The federal Civil Monetary Penalty Act of 1981 imposes penalties against any person or entity that, among other things, is determined to have presented or caused to be presented a claim to a federal healthcare program that the person knows or should know is for an item or service that was not provided as claimed or is false or fraudulent, or offering or transferring remuneration to a federal healthcare beneficiary that a person knows or should know is likely to influence the beneficiary’s decision to order or receive items or services reimbursable by the government from a particular provider or supplier.

The Health Insurance Portability and Accountability Act of 1996, or HIPAA, also created additional federal criminal statutes that prohibit among other actions, knowingly and willfully executing, or attempting to execute, a scheme to defraud any healthcare benefit program, including private third-party payors; knowingly and willfully embezzling or stealing from a healthcare benefit program; willfully obstructing a criminal investigation of a healthcare offense; and knowingly and willfully falsifying, concealing or covering up a material fact or making any materially false, fictitious or fraudulent statement in connection with the delivery of or payment for healthcare benefits, items or services. Similar to the federal Anti-Kickback Statute, a person or entity does not need to have actual knowledge of the statute or specific intent to violate it in order to have committed a violation.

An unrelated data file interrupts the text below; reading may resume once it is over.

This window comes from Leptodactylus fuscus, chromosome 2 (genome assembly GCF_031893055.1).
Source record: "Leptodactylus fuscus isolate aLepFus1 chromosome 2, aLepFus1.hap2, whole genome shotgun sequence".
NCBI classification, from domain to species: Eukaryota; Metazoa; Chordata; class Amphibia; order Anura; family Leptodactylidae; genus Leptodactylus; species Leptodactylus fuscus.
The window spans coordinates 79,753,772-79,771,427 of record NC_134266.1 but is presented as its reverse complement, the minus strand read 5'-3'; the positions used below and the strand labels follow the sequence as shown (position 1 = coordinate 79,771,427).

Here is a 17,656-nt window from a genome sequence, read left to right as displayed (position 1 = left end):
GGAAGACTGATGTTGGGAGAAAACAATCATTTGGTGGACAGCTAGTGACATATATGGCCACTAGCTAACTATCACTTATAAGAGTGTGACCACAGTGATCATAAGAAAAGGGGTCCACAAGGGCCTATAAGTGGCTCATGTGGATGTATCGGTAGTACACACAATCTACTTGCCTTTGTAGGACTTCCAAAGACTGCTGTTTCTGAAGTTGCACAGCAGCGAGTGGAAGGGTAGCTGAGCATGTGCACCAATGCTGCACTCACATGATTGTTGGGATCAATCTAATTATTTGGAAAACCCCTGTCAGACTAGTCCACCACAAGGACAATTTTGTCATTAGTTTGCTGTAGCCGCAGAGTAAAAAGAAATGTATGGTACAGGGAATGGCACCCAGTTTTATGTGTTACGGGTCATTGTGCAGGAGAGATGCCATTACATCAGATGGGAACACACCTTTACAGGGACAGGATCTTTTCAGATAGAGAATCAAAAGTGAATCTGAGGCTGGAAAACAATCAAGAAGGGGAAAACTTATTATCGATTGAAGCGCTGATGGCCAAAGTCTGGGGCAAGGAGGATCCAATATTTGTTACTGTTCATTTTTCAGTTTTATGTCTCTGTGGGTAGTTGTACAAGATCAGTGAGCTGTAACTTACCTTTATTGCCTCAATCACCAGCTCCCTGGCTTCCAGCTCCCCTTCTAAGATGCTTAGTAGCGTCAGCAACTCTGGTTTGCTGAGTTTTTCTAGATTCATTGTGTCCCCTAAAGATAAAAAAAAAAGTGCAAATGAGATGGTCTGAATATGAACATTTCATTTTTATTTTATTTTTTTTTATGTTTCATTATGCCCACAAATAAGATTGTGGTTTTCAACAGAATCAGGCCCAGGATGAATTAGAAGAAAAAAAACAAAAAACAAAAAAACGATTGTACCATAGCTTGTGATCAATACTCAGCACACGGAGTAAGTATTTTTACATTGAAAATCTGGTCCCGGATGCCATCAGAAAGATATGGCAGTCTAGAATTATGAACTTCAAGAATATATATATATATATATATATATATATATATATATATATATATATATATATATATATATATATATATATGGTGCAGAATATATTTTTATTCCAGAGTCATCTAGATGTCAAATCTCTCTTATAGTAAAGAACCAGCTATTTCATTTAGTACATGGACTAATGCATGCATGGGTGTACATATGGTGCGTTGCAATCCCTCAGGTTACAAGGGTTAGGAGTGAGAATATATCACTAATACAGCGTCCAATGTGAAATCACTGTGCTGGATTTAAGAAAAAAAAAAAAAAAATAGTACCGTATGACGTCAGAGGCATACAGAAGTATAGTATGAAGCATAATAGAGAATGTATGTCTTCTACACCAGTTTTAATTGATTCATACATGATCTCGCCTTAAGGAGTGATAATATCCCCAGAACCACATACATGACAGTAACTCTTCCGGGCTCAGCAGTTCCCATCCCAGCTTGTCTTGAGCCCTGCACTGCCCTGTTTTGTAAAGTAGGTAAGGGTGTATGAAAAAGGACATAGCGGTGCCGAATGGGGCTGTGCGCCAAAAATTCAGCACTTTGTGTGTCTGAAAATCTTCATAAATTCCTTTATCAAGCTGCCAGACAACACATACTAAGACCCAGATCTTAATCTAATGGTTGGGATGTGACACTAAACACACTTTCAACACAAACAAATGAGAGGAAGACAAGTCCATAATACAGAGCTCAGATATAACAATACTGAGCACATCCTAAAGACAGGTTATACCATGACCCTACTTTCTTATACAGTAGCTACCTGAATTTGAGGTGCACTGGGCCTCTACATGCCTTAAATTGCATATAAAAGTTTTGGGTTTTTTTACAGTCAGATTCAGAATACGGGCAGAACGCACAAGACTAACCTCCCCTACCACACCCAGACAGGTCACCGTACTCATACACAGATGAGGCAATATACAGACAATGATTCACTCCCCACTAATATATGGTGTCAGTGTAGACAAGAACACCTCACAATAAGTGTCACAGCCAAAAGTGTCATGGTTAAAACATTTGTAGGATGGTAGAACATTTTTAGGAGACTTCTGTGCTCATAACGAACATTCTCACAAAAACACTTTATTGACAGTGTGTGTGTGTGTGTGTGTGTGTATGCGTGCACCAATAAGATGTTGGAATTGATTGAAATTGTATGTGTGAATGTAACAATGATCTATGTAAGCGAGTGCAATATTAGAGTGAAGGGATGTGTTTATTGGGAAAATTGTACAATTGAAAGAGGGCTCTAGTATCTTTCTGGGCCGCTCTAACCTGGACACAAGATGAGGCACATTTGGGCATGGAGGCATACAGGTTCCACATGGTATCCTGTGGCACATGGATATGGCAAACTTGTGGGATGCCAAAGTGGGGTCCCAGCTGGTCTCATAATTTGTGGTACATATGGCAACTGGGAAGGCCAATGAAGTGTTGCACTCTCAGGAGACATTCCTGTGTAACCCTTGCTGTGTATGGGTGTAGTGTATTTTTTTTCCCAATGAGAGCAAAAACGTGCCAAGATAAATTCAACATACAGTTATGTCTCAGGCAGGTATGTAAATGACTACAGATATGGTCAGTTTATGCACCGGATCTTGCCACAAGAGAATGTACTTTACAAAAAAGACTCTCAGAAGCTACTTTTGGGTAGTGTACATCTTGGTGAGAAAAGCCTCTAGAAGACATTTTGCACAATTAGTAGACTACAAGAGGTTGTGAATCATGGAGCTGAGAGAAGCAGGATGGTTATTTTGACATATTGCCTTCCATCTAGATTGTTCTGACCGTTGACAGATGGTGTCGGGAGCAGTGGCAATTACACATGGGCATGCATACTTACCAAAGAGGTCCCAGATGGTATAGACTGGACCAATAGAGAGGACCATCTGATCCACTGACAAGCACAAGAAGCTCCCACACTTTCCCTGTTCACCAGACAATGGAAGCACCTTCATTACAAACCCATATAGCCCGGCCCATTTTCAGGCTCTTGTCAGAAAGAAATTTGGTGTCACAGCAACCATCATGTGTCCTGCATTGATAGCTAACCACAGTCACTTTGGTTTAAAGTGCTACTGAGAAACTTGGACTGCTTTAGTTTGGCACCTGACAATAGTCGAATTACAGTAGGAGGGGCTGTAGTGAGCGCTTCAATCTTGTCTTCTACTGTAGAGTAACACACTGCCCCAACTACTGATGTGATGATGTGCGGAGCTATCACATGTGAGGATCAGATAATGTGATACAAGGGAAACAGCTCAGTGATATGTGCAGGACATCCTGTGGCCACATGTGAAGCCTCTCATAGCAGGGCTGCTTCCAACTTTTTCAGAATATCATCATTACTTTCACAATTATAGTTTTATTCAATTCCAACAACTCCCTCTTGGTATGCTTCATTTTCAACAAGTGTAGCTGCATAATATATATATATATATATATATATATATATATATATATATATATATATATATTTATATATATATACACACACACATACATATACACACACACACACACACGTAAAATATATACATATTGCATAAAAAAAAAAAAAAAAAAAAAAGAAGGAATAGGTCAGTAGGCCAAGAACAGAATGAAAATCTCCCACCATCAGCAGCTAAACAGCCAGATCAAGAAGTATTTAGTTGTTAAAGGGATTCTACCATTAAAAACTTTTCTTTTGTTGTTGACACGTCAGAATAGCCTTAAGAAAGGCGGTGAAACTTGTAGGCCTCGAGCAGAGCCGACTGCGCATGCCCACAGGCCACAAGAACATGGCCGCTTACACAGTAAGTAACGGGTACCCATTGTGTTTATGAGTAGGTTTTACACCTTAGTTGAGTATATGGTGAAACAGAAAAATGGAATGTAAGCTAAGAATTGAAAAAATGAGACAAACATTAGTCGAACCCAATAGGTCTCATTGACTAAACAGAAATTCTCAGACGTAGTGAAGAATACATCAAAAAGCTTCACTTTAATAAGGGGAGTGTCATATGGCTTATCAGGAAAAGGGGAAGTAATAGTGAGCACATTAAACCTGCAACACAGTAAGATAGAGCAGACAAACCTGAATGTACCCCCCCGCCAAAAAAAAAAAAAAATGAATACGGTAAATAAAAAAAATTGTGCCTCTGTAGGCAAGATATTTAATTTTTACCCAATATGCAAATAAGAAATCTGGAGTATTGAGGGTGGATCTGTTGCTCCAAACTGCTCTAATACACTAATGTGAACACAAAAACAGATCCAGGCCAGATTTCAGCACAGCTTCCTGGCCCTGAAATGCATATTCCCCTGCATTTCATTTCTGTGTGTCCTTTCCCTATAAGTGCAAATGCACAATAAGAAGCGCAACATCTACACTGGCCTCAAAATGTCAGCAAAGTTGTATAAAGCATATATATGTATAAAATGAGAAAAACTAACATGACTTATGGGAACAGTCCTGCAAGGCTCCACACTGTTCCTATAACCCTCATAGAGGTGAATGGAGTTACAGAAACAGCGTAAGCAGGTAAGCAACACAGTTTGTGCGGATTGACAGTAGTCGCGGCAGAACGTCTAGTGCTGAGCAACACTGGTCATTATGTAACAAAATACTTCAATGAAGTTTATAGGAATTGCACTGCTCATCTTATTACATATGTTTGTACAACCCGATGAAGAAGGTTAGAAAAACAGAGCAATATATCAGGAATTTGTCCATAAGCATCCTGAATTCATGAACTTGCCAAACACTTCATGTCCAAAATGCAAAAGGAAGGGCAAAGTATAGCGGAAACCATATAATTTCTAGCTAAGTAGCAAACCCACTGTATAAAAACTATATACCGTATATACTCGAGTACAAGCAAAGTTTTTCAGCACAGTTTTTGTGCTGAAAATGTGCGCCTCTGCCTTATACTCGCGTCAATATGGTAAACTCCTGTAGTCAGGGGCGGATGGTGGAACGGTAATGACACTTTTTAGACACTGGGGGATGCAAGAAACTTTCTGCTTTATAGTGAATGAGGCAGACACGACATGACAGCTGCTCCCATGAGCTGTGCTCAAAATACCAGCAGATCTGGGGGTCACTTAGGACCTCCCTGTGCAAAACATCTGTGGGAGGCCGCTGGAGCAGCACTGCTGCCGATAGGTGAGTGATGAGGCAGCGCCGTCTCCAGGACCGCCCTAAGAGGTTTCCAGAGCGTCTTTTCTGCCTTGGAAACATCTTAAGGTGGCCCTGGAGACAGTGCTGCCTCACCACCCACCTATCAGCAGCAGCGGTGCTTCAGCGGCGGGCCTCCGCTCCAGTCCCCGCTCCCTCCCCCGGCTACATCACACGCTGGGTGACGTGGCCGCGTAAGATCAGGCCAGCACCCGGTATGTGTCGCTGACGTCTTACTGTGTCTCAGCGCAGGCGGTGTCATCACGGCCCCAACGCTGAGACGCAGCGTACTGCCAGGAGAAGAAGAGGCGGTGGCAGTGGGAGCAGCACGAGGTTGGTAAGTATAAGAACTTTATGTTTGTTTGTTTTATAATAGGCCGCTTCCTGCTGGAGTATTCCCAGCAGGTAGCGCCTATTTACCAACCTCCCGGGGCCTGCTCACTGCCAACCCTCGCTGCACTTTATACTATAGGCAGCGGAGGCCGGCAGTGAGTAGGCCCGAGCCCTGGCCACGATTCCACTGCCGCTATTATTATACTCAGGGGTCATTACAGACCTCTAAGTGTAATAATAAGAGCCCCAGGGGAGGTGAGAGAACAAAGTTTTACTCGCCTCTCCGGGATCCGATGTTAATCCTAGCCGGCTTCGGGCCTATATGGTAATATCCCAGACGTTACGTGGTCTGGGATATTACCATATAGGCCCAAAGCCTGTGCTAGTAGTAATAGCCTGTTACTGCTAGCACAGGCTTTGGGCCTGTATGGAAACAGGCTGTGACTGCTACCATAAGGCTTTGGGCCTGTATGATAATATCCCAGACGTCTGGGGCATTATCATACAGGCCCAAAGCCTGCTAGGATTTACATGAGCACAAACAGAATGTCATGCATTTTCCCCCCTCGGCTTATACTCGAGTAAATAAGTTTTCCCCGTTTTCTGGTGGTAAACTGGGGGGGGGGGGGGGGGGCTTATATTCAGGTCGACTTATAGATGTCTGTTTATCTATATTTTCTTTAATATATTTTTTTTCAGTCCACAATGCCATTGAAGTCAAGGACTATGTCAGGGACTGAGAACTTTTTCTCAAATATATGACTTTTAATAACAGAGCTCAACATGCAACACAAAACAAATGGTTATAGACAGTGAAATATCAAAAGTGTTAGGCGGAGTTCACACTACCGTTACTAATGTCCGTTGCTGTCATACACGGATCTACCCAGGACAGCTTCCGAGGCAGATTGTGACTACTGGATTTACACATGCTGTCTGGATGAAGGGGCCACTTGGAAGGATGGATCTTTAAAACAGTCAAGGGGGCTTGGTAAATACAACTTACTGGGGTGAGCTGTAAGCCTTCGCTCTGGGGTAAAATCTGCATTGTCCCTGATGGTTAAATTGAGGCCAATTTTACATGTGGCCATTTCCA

Many foreign countries have similar laws relating to healthcare fraud and abuse. Foreign laws and regulations may vary greatly from country to country. For example, the advertising and promotion of our products is subject to EU Directives concerning misleading and comparative advertising and unfair commercial practices, as well as other EEA Member State legislation governing the advertising and promotion of medical devices. These laws may limit or restrict the advertising and promotion of our products to the general public and may impose limitations on our promotional activities with healthcare professionals. Also, many U.S. states have similar fraud and abuse statutes or regulations that may be broader in scope and may apply regardless of payor, in addition to items and services reimbursed under Medicaid and other state programs.
Additionally, there has been a recent trend of increased foreign, federal, and state regulation of payments and transfers of value provided to healthcare professionals or entities. The federal Physician Payments Sunshine Act imposes annual reporting requirements on certain drug, biologics, medical supplies and device manufacturers for which payment is available under Medicare, Medicaid or Children’s Health Insurance Program for payments and other transfers of value provided by them, directly or indirectly, to physicians (including physician family members) and teaching hospitals, as well as ownership and investment interests held by physicians and their immediate family members. A manufacturer’s failure to submit timely, accurately and completely the required information for all payments, transfers of value or ownership or investment interest may result in civil monetary penalties. Manufacturers must submit reports by the 90th day of each calendar year. Certain foreign countries and U.S. states also mandate implementation of commercial compliance programs, impose restrictions on device manufacturer marketing practices and require tracking and reporting of gifts, compensation and other remuneration to healthcare professionals and entities.